JED Micro
Designers and manufacturers of audio/visual and industrial controllers in Australia

JED AVR200 Single Board Computer using the ATmega32 CPU


The $A90 AVR200 kit (plus GST), ($A185 built and tested, plus GST) is a low cost ATmega32 based board for industrial, educational and hobby applications.

This board features in two feature articles in Silicon Chip magazine: Part 1 & Part 2

Protected I/O is provided from all ports to screw terminals and it also provides a RTC, SPI, RS232, buffered I2C bus (and an RS485 option).

The kit featured in June/July 2005 Silicon Chip (Australia) magazine P84/91. It is all through-hole construction and easy to build without SMT hassles.

Availability: AVR200 kits and fully assembled boards are now shipping from JED.

An accurate voltage reference option and an RS485 option is available, and the "standard" build has 8 analogue inputs to Port A, 11 protected digital inputs (Ports B and D), and 9 FET outputs (Ports C and D).

A serial RS232 port is standard to a D9 connector, as is a buffered I2C port and a battery-backed RTC.


  • A precision reference for the analog port can be added to standard build boards;

  • Eight extra FETs can be added to Port A, replacing the eight analog inputs;

  • Four extra FETs can be added to Port B, replacing the four digital inputs;

  • Six output bits on Port C can become protected inputs, replacing the six FET outputs;

  • Three output bits on Port D can become protected inputs replacing the three FET outputs; and

  • An optional RS485 interface can be added, with a multiplexer for TX/RX switching between RS232 and RS485.

When ordering, please indicate whether you need the MegaLoad utility pre-loaded into the CPU you are ordering. If you do NOT, you have to use an AVRISP or a STK500 (see below).

All boards are supplied with a CD with all circuits, layouts, assembly instructions, test program, test instructions, and sample code which exercises all parts of the board, written in BASCOM Basic and CodeVision C. Setup instructions for programming systems (IDE) for BASCOM and CodeVision are included. Also is MegaLoad and a sample setup and Makefile for WINAVR, a PC environment, which allows use of the Gnu free toolkit for Gnu C.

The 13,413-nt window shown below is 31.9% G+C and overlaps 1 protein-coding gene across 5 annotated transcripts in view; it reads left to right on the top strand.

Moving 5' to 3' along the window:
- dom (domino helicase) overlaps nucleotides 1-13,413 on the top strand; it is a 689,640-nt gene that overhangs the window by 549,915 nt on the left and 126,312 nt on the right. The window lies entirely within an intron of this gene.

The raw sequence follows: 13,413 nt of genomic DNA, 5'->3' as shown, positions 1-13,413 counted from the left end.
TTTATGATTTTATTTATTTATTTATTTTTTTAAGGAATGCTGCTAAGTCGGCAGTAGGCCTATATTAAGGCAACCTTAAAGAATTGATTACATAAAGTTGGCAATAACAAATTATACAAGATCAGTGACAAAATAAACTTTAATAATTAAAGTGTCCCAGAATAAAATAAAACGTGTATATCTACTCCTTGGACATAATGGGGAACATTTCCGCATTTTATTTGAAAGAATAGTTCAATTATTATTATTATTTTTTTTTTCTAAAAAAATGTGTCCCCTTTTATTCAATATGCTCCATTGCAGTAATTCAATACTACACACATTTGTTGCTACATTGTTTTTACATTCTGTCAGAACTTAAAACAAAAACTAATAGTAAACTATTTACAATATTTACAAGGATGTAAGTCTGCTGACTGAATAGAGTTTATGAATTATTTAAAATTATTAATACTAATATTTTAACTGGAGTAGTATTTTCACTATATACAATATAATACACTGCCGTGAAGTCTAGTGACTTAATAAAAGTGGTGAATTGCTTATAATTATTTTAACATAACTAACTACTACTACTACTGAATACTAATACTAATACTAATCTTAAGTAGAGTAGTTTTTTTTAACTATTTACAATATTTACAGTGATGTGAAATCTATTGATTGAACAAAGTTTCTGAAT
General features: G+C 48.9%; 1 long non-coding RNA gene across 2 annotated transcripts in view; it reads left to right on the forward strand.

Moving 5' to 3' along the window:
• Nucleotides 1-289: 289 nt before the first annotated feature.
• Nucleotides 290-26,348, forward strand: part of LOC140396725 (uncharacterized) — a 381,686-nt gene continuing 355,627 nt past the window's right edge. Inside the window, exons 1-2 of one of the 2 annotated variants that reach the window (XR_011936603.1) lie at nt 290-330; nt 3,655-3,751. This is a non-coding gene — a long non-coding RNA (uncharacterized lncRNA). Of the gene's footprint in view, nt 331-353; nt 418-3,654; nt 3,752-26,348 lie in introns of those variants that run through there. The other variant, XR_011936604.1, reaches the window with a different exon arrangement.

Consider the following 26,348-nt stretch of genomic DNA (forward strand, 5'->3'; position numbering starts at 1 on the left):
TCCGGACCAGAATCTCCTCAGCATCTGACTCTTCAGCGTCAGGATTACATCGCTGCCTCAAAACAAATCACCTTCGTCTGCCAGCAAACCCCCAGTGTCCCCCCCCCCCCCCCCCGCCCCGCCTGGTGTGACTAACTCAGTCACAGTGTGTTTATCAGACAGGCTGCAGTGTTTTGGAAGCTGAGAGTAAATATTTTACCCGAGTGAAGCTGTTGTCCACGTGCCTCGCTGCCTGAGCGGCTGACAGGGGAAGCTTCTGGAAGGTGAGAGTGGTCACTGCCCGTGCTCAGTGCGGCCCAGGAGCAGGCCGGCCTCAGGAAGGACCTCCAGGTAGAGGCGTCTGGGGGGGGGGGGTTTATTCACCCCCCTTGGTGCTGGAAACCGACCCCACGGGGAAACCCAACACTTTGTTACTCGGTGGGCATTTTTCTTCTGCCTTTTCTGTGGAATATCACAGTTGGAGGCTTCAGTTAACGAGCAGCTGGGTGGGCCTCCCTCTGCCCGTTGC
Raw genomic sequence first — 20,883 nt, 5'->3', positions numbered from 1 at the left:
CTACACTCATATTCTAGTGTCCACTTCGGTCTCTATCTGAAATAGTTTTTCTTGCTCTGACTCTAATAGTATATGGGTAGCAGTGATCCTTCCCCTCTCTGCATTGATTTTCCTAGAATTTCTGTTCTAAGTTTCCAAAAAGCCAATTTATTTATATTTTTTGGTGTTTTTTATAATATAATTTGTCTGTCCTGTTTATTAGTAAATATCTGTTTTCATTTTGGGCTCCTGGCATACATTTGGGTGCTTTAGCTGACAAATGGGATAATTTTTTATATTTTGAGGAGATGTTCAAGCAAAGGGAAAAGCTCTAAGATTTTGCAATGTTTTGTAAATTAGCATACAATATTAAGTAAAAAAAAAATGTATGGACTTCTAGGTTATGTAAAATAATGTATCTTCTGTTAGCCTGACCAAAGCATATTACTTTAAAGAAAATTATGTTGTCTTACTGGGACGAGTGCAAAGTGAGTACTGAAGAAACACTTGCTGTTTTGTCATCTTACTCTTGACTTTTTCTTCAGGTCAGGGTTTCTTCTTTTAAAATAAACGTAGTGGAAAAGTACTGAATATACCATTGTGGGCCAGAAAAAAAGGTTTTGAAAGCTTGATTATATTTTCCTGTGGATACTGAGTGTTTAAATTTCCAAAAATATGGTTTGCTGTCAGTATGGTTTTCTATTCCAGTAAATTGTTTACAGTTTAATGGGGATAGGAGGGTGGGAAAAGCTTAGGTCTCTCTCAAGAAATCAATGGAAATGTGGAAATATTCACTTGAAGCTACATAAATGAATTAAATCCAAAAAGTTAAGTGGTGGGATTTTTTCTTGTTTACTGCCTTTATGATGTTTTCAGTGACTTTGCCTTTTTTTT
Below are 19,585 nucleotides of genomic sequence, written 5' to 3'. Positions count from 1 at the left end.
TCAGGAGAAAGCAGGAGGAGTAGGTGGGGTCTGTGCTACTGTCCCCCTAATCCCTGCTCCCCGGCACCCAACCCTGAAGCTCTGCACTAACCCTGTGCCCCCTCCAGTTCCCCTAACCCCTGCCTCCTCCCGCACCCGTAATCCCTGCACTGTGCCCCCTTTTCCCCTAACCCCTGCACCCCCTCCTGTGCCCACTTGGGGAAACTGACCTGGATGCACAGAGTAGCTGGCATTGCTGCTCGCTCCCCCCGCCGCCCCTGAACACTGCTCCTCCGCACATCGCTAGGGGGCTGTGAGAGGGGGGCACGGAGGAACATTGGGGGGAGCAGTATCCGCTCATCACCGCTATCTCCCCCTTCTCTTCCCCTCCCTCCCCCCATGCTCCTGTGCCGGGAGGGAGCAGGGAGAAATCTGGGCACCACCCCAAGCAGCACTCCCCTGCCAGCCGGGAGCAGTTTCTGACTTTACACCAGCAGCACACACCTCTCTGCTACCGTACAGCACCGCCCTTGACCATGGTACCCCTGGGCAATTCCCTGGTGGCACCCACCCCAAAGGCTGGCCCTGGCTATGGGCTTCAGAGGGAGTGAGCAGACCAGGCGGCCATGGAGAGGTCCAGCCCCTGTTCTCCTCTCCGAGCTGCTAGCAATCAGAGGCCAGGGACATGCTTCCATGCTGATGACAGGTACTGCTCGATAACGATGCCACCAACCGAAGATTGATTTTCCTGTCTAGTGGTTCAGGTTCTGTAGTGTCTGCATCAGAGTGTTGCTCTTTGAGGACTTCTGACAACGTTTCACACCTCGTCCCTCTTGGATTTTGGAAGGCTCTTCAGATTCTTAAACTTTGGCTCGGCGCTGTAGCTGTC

Links above are to Atmel's data libraries.

AVR200 Schematic (colour)
AVR200 Schematic (B&W)
AVR200 Parts layout and connections
AVR200 Board technical description
AVR200 Board assembly instructions
AVR200 Software development options

AVR201 AVR201 32Kbyte to 256Kbyte FRAM memory board (piggyback) for data logging applications.

AVR202 Prototype board schematic and layout (for user hardware add-ons)


Available now ... a set of I2C expansion boards for the AVR200. Up to 16 device addresses, allowing up to 128 I/O bits can be addressed and controlled by the AVR200 (See Floribots below):

AVR212 input FET output board AVR212 Eight power FETs driven from
I2C bus. LEDs show status of all outputs. Layout/schematic PDF  Detail photo

AVR213 AVR213
Eight logic, switch or voltage inputs. LEDs show status of all inputs.
Layout/schematic PDF Channels can have pull-down resistors for voltage inputs, or can have pull-up inputs for switch or opto-isolators to ground (users can change pu/pdn mode). Detail photo.

Test system example ... how to build a test system with LOTS of I/O

The system shown in the photo below shows how to start with a plank of wood and build a end-of-line test system for testing manufactured cable/interconnect systems. The system uses an AVR200 CPU (far right) as the "brain" and a bank of four AVR212 FET output boards (red LEDs below) and eight AVR213 input boards (green LEDs below).

The program in the AVR200 drives a LOW onto each of the 32 inputs of the system under test in various combinations, and then the 64 inputs lines are read in by the AVR213s to the AVR200.

A 32-line table sets up the expected responses, and if an error occurs due to a short, open or swapped line, the expected results differ from the table. If it all agrees a  green LED lights. If an error occurs, a red LED flashes. This gives immediate results on a production bench test. Any faults are reported over the serial port to a PC, listing pin numbers and faults found. (The 10-way grey ribbon  I2C cable can be seen in the photo looping through all twelve expansion boards.)

The driving software is available to interested inquirers as an example of how to program the I/O boards on a AVR200 I2C expansion bus from BASCOM.

This masterpiece was created and programmed by Adrian Hoad, a model train enthusiast and JED's PCB designer, who passed away recently after retirement. RIP Adrian. See Adrian's trains and Emett.

Adrians tester